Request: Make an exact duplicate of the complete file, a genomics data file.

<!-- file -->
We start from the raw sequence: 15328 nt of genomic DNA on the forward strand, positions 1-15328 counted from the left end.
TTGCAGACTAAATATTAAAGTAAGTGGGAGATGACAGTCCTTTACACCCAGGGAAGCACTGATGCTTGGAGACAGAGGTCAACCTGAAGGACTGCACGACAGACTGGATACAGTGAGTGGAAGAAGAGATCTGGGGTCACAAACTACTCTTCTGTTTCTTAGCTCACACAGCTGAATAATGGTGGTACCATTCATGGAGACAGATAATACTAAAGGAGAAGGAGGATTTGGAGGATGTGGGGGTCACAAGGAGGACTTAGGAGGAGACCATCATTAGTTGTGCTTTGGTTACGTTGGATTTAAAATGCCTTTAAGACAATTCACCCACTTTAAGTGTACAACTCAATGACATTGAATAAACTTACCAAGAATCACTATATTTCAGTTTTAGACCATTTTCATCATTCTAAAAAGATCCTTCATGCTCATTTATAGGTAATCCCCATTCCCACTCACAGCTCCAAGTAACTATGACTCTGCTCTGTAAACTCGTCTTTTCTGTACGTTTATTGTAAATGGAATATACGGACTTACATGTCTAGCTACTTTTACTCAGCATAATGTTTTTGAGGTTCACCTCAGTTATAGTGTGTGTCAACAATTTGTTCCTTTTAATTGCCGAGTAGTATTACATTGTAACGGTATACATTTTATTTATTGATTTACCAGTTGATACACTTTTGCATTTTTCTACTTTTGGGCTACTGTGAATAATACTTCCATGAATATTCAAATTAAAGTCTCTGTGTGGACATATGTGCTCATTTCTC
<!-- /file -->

We start from the raw sequence: 15328 nt of genomic DNA on the forward strand, positions 1-15328 counted from the left end.
TTGCAGACTAAATATTAAAGTAAGTGGGAGATGACAGTCCTTTACACCCAGGGAAGCACTGATGCTTGGAGACAGAGGTCAACCTGAAGGACTGCACGACAGACTGGATACAGTGAGTGGAAGAAGAGATCTGGGGTCACAAACTACTCTTCTGTTTCTTAGCTCACACAGCTGAATAATGGTGGTACCATTCATGGAGACAGATAATACTAAAGGAGAAGGAGGATTTGGAGGATGTGGGGGTCACAAGGAGGACTTAGGAGGAGACCATCATTAGTTGTGCTTTGGTTACGTTGGATTTAAAATGCCTTTAAGACAATTCACCCACTTTAAGTGTACAACTCAATGACATTGAATAAACTTACCAAGAATCACTATATTTCAGTTTTAGACCATTTTCATCATTCTAAAAAGATCCTTCATGCTCATTTATAGGTAATCCCCATTCCCACTCACAGCTCCAAGTAACTATGACTCTGCTCTGTAAACTCGTCTTTTCTGTACGTTTATTGTAAATGGAATATACGGACTTACATGTCTAGCTACTTTTACTCAGCATAATGTTTTTGAGGTTCACCTCAGTTATAGTGTGTGTCAACAATTTGTTCCTTTTAATTGCCGAGTAGTATTACATTGTAACGGTATACATTTTATTTATTGATTTACCAGTTGATACACTTTTGCATTTTTCTACTTTTGGGCTACTGTGAATAATACTTCCATGAATATTCAAATTAAAGTCTCTGTGTGGACATATGTGCTCATTTCTC